It seems that, in all these issues, Singer seeks to complicate things, perhaps hoping that it would confuse anyone seeking the true intent of his message by bogging them down with obscure wording and complex ideas. For instance, in “Animal Liberation,” Singer utilized so much space discussing the signs and symbols of language and of pain, as if a simple child can’t figure out by throwing a rock at a dog and hearing him yelp that it causes the dog pain. We don’t need Singer to tell us that animals feel pain. I could ask my eight-year-old, my six-year-old and my four-year-old if an animal feels pain and each time I would receive the same response – an unequivocal yes. Singer has unnecessarily created a link between humanity’s treatment of animals and the question of whether animals suffer. To be sure, if an animal suffers, we as humans should undoubtedly avoid causing it pain, but is the avoidance of pain the central reason why we should treat animals with gentleness and respect? Or should we act this way simply because we have a respect for life in all its forms?

Albert Schweitzer, a doctor and philosopher of the 20th century who spent half a century ministering to the people of Gabon, Africa, wrote much on the topic of what he termed “reverence for life” (Answering 168). Ken Gire, in his biographical novel about Albert Schweitzer titled Answering the Call, shares the following quotation from Shweitzer regarding this philosophy:

The fundamental fact of human awareness is this: “I am life that wants to live in the midst of other life that wants to live.” A thinking man feels compelled to approach all life with the same reverence he has for his own. Thus, all life becomes part of his own experience. From such a point of view, “good” means to maintain life, to further life, to bring developing life to its highest level. “Evil” means to destroy life, to hurt life, to keep life from developing. This, then is the rational, universal, and basic principle of ethics (Answering 168).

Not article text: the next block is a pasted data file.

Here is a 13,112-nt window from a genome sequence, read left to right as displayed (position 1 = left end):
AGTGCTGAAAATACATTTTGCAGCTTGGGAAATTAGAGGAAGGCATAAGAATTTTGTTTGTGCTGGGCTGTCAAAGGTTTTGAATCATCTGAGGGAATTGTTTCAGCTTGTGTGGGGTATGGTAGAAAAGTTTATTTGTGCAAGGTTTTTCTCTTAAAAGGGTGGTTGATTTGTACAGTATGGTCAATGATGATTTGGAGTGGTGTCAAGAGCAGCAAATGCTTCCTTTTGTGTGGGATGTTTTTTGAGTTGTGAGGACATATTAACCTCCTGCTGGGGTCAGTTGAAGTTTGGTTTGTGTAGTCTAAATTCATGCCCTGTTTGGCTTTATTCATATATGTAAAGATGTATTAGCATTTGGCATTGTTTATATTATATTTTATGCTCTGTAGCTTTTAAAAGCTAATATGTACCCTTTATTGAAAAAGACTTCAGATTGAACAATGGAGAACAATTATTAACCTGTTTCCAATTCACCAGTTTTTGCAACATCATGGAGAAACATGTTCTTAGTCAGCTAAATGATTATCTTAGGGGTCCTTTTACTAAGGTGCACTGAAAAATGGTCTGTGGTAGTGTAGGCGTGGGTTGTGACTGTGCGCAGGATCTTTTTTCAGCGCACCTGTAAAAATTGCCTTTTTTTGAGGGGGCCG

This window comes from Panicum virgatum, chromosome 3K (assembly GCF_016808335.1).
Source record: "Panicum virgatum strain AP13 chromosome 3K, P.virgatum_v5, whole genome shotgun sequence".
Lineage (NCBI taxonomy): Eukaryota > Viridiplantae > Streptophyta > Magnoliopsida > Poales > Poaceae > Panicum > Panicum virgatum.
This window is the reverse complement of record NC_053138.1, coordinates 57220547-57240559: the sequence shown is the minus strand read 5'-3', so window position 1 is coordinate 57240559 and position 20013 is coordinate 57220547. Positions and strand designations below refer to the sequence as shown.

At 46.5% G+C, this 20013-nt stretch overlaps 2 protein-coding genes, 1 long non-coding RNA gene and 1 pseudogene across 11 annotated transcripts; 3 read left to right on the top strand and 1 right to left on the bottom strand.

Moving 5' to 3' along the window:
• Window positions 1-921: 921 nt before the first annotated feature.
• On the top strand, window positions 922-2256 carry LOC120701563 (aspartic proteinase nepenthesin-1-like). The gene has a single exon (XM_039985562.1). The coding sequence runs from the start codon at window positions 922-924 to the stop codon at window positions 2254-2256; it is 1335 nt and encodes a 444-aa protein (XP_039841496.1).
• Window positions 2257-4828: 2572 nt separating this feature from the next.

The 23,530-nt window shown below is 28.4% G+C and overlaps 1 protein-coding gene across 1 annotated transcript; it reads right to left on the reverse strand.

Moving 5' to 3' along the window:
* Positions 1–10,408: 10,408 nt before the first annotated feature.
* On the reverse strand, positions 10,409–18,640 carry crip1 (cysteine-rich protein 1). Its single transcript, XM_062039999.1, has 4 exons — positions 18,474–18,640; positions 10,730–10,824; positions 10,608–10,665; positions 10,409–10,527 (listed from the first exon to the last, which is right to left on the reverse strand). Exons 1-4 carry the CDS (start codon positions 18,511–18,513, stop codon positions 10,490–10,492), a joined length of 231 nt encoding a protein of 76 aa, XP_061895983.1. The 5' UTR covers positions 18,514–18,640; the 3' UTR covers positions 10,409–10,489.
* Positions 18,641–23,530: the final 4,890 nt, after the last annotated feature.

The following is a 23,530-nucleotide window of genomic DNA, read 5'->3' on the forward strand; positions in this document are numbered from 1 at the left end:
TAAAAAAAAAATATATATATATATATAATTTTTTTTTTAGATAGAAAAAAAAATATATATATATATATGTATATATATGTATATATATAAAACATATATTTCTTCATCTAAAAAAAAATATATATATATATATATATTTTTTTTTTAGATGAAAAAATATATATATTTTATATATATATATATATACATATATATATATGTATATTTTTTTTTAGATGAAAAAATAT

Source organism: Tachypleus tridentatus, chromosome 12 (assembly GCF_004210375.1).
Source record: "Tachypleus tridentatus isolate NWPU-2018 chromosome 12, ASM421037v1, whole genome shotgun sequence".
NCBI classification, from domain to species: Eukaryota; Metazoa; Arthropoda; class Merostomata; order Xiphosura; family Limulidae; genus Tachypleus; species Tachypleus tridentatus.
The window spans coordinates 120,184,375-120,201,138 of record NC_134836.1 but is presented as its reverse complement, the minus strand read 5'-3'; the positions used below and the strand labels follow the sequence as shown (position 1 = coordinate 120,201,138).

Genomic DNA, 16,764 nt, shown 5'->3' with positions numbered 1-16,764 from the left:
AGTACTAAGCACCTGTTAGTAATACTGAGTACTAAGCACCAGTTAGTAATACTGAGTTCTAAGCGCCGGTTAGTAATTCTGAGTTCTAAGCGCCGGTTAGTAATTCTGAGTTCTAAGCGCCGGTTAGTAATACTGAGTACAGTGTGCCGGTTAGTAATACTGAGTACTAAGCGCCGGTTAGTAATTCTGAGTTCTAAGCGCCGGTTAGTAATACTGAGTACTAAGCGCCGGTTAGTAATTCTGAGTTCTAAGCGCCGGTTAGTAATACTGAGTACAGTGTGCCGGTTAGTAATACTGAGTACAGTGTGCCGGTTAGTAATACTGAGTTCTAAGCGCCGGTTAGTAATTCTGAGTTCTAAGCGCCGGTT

Yes, it is wrong to cause wanton harm to animals, just as it is wrong to take within our own hands the decision to end the life of a human being – no matter how young or how old. It makes no sense to promote the ideal of animals living in freedom, ease and comfort while at the same time promoting the murder, however “humanely” people might claim it to be, of unborn children, of the terminally ill and the aged.

My aim in this essay is not to refute Singer’s point regarding the necessity to treat animals with respect and keep them from pain as much as it is possible. In fact, I commend Singer for his courageous attempts to help animals receive kind and caring treatment. What I take exception to is the underlying essence of Singer’s argument for both animals and humans. His ultimate message is one of seeking after “the good life” – a life free from any form of pain, suffering, or hardship. Taking this concept to the furthest extent, we find that Singer believes that we not only have the right to abort babies, but that we also should have the right to “humanely” end the lives of (yes, kill) babies after they are born if the child has some form of mental retardation or physical abnormality. When asked by BBC’s William Crawley how long he would recommend parents and doctors go before a baby would be too old to kill, Singer doesn’t say. He mentions that the cut-off date he had earlier proposed was when the child was around 28 days old, but then decided that he didn’t want parents and doctors to feel they had to be too “rigid” (William). His stance on what grounds doctors and parents should have the right to end a baby’s life is similarly vague. We get the understanding from Singer’s words that basically, anything less than perfect is grounds for termination. In this, Peter Singer not only pushes the envelope of civil and moral behavior, but he flies right past it.